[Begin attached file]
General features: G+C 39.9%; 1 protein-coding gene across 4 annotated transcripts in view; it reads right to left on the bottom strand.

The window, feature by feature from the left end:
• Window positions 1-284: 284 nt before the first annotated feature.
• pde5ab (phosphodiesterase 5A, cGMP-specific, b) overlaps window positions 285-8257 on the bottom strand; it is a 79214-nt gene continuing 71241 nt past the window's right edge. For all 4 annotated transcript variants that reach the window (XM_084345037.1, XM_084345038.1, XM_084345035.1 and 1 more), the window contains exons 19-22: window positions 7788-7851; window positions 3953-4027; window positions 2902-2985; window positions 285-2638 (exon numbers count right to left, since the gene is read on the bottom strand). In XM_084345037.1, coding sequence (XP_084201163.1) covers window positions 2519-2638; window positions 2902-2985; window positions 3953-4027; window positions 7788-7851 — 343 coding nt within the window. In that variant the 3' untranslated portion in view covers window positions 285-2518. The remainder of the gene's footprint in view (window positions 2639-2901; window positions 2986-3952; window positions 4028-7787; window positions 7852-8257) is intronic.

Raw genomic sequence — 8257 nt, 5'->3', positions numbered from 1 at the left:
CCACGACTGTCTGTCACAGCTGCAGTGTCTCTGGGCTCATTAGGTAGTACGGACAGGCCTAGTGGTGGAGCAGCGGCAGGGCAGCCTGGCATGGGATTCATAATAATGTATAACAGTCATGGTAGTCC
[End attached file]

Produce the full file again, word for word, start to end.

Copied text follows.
General features: G+C 39.9%; 1 protein-coding gene across 4 annotated transcripts in view; it reads right to left on the bottom strand.

The window, feature by feature from the left end:
• Window positions 1-284: 284 nt before the first annotated feature.
• pde5ab (phosphodiesterase 5A, cGMP-specific, b) overlaps window positions 285-8257 on the bottom strand; it is a 79214-nt gene continuing 71241 nt past the window's right edge. For all 4 annotated transcript variants that reach the window (XM_084345037.1, XM_084345038.1, XM_084345035.1 and 1 more), the window contains exons 19-22: window positions 7788-7851; window positions 3953-4027; window positions 2902-2985; window positions 285-2638 (exon numbers count right to left, since the gene is read on the bottom strand). In XM_084345037.1, coding sequence (XP_084201163.1) covers window positions 2519-2638; window positions 2902-2985; window positions 3953-4027; window positions 7788-7851 — 343 coding nt within the window. In that variant the 3' untranslated portion in view covers window positions 285-2518. The remainder of the gene's footprint in view (window positions 2639-2901; window positions 2986-3952; window positions 4028-7787; window positions 7852-8257) is intronic.

Raw genomic sequence — 8257 nt, 5'->3', positions numbered from 1 at the left:
CCACGACTGTCTGTCACAGCTGCAGTGTCTCTGGGCTCATTAGGTAGTACGGACAGGCCTAGTGGTGGAGCAGCGGCAGGGCAGCCTGGCATGGGATTCATAATAATGTATAACAGTCATGGTAGTCC